Abstract

From 1919–1939, nearly 600,000 holidays were organized for London schoolchildren by the Children’s Country Holiday Fund (CCHF). This article uses the CCHF to explore changing conceptions of the “poor child,” as the charity struggled to reconcile a sense of mission born in the 1880s with the social challenges of interwar London, yet also looked forward, anticipating the developments of the post-1945 period. The article also highlights the reactions of the young Londoners themselves. Despite the CCHF’s concern that an urban environment could stunt emotional development, the children’s comments demonstrate a self-awareness and self-confidence that was grounded in an attachment to London and their families.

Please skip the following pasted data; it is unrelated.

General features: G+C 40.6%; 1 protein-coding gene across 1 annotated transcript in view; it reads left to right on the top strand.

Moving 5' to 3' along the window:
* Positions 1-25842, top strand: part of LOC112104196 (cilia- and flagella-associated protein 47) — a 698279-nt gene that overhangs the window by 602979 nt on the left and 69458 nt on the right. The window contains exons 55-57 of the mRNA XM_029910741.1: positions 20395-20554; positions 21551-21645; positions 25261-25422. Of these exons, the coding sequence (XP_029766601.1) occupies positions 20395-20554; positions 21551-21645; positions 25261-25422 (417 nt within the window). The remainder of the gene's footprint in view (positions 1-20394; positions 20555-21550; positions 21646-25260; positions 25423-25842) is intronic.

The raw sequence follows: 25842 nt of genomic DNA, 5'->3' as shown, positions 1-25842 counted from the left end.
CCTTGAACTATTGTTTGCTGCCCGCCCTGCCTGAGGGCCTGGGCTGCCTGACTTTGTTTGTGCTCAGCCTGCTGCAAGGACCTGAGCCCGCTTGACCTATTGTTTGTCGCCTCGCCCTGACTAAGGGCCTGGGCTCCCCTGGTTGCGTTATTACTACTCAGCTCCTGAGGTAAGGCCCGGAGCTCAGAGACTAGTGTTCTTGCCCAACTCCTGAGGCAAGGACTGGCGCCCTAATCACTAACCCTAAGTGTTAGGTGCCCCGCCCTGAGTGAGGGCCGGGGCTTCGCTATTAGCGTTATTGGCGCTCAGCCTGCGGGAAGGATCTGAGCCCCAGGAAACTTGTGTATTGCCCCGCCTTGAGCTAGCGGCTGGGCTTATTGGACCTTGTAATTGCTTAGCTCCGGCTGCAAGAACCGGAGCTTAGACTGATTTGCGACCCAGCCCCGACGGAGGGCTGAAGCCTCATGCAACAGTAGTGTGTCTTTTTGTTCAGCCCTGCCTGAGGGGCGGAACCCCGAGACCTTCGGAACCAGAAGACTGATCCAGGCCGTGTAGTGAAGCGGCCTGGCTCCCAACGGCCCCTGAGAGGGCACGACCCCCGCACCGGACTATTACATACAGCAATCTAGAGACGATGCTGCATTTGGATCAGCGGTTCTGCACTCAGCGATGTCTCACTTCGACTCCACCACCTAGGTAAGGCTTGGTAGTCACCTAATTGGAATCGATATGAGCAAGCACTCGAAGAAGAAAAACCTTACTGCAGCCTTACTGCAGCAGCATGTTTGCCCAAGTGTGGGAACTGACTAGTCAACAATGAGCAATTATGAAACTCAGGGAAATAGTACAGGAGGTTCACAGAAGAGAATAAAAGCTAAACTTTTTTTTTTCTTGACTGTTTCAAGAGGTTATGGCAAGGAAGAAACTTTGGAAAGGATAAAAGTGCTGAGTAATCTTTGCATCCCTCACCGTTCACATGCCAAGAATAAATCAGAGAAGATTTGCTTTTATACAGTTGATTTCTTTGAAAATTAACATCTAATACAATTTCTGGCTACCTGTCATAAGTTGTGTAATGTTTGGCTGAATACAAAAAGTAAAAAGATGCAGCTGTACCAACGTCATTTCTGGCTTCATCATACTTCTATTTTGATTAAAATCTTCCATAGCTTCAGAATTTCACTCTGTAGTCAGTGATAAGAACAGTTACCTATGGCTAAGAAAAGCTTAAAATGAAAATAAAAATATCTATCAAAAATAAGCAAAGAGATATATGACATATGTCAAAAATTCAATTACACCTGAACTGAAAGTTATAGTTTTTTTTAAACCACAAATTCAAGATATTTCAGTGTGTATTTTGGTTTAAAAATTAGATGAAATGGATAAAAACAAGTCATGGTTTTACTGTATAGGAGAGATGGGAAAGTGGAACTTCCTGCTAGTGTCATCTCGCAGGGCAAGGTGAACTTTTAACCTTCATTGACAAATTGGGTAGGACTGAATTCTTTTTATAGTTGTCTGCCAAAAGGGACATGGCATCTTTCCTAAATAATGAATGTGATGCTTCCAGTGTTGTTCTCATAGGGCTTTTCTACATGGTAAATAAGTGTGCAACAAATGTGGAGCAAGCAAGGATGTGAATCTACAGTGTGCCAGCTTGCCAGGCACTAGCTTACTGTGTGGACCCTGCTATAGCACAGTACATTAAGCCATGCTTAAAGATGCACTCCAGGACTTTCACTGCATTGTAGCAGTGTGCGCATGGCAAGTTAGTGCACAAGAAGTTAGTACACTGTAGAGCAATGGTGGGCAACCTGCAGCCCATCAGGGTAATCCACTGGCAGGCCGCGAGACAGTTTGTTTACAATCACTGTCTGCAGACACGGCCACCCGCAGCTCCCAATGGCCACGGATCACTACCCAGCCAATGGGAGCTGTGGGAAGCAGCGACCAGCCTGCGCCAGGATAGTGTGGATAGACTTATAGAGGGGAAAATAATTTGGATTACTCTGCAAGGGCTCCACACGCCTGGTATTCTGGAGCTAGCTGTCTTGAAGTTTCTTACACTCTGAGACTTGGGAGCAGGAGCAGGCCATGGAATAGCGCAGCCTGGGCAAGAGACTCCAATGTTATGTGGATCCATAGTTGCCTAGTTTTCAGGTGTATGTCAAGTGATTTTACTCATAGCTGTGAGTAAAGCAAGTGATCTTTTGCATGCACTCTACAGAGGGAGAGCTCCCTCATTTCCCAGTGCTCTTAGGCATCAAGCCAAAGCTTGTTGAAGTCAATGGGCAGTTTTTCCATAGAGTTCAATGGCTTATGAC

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Additional Information

ISSN
1941-3599
Print ISSN
1939-6724
Pages
pp. 29-47
Launched on MUSE
2016-03-01
Open Access
No
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